This week is full of new adventures. For the past 10 months I’ve been working with a group of library staff to develop the library’s strategic plan. This task force is hosting a major event this week to bring all of our sources of data related to strategic planning together with the staff that will be implementing the plan to develop our priorities and objectives moving forward. In addition, I am going to down to Chemeketa Community College for a DAS training webinar. And that is not the sum total of cool things that have happened already. On Monday I presented a poster on our LSTA grant to digitize and make available records and materials related to the growth and development of public health in Oregon. This was suggested to me by Dr. Ken Rosenberg at the State of Oregon as a great method for engaging the primary audiences for this project, letting them know what we are up to, and solicit any feedback if possible.
Monday I went down to Oregon State University in Corvallis, Ore. I was lucky enough to be traveling with a Senior Analyst for the State of Oregon, Oregon Health Authority who helped me navigate the conference and introduced me to her colleagues in the profession.
Being an archivist, many of these sessions were a little cerebral for me. I went to a session on data analysis related to immunization records (hey, they mentioned records, so I figured I would have some mental hooks for this one), especially how those records become fragmented, incomplete, or just stop. Additionally, the presenters discussed how to reduce redundancy in the data through a few refining and matching software packages. Next up a member of the State of Oregon Vital Statistics group presented their new vital statistics maps that are online and cover the years 2007-2014. Lastly, I saw an officer from the Indian Health Service discuss how to break the 70% immunization threshold (70% is the bare minimum of immunized individuals in a group before the immunities effect herd immunity). Great stuff, especially because it gave me a better idea of the types of data public health people work with and how. This fits into understanding our user community for this grant. One thing we want to consider at each step is exactly how will this information be used, by whom, and under what conditions. Answers to these questions help us produce a deliverable that meets patron/user expectations.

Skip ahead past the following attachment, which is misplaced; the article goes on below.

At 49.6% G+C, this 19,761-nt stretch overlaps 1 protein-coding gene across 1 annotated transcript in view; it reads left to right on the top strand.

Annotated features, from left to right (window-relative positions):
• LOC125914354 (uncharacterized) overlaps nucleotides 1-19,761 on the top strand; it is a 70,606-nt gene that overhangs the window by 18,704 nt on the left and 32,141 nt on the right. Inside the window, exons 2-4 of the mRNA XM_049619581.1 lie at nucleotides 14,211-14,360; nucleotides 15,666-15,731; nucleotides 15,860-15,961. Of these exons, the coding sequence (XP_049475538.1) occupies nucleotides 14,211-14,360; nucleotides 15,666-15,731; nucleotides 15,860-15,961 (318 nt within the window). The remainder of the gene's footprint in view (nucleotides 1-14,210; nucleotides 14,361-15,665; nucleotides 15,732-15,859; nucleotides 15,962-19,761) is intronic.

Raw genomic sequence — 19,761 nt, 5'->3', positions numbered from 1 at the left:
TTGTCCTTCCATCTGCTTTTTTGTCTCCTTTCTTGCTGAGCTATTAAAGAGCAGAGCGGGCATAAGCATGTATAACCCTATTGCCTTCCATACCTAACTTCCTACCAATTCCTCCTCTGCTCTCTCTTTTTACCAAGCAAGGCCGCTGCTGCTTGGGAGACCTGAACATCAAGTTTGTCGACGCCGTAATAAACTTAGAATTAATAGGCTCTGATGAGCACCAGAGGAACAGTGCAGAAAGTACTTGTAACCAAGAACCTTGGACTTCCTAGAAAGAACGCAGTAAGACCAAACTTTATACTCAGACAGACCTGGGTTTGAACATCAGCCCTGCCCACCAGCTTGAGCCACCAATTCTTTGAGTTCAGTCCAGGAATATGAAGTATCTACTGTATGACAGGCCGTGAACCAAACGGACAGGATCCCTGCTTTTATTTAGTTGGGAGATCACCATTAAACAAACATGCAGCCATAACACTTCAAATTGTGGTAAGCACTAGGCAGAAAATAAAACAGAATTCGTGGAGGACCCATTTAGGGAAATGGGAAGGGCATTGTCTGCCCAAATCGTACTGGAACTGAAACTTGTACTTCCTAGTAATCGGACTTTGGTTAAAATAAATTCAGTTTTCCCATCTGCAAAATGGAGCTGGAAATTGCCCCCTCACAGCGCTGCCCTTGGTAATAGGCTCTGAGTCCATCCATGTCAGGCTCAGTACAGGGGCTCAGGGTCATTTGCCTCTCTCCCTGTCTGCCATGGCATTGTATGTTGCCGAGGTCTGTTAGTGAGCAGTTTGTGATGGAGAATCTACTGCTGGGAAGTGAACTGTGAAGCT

The posters were set up at around 2pm and the official poster session period was from 4pm-6pm. Having left the house at 6:30 that morning, it was promising to be a long day.
The visitors to my poster were great. I met with educators who were interested in using the data in their courses as teaching aids. I met with epidemiologists who thought the project was interesting and had not considered how they could use legacy data in their regular work. I met with a gentleman who worked with engineers and thought there was a compelling solution for some OCR issues in calling IBM and discussing how some of the materials might have been created with older IBM products.
|The Archivist with The Poster|
Overall, it was an excellent outreach opportunity in which I could really talk with people about their interest in the project and hear about where the project might have a real impact in how they do certain tasks.
There will be more blog posts about this project as we develop our pilot site and proceed forward in the work.